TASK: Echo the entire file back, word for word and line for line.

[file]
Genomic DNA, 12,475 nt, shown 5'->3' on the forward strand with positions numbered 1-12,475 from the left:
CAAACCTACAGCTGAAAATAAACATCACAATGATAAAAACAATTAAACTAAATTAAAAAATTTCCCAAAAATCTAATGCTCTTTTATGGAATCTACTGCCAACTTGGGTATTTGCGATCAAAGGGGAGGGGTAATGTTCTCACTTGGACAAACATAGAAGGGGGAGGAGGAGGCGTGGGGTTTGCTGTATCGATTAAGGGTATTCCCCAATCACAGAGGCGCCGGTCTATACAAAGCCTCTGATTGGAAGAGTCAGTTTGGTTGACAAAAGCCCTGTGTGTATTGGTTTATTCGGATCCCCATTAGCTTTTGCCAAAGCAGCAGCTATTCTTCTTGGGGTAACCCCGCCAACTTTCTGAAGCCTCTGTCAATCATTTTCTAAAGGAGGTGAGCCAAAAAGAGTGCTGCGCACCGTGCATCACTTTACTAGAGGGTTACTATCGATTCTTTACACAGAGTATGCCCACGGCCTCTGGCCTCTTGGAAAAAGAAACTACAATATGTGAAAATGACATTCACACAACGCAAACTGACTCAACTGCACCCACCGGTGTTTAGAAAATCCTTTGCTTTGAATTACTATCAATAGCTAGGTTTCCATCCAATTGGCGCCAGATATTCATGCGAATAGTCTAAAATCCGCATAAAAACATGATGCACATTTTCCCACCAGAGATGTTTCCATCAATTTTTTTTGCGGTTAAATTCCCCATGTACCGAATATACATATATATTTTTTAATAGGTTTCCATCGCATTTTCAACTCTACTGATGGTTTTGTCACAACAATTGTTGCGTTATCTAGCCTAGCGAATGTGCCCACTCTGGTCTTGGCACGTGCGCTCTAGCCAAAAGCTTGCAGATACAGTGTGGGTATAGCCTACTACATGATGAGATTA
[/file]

Genomic DNA, 12,475 nt, shown 5'->3' on the forward strand with positions numbered 1-12,475 from the left:
CAAACCTACAGCTGAAAATAAACATCACAATGATAAAAACAATTAAACTAAATTAAAAAATTTCCCAAAAATCTAATGCTCTTTTATGGAATCTACTGCCAACTTGGGTATTTGCGATCAAAGGGGAGGGGTAATGTTCTCACTTGGACAAACATAGAAGGGGGAGGAGGAGGCGTGGGGTTTGCTGTATCGATTAAGGGTATTCCCCAATCACAGAGGCGCCGGTCTATACAAAGCCTCTGATTGGAAGAGTCAGTTTGGTTGACAAAAGCCCTGTGTGTATTGGTTTATTCGGATCCCCATTAGCTTTTGCCAAAGCAGCAGCTATTCTTCTTGGGGTAACCCCGCCAACTTTCTGAAGCCTCTGTCAATCATTTTCTAAAGGAGGTGAGCCAAAAAGAGTGCTGCGCACCGTGCATCACTTTACTAGAGGGTTACTATCGATTCTTTACACAGAGTATGCCCACGGCCTCTGGCCTCTTGGAAAAAGAAACTACAATATGTGAAAATGACATTCACACAACGCAAACTGACTCAACTGCACCCACCGGTGTTTAGAAAATCCTTTGCTTTGAATTACTATCAATAGCTAGGTTTCCATCCAATTGGCGCCAGATATTCATGCGAATAGTCTAAAATCCGCATAAAAACATGATGCACATTTTCCCACCAGAGATGTTTCCATCAATTTTTTTTGCGGTTAAATTCCCCATGTACCGAATATACATATATATTTTTTAATAGGTTTCCATCGCATTTTCAACTCTACTGATGGTTTTGTCACAACAATTGTTGCGTTATCTAGCCTAGCGAATGTGCCCACTCTGGTCTTGGCACGTGCGCTCTAGCCAAAAGCTTGCAGATACAGTGTGGGTATAGCCTACTACATGATGAGATTA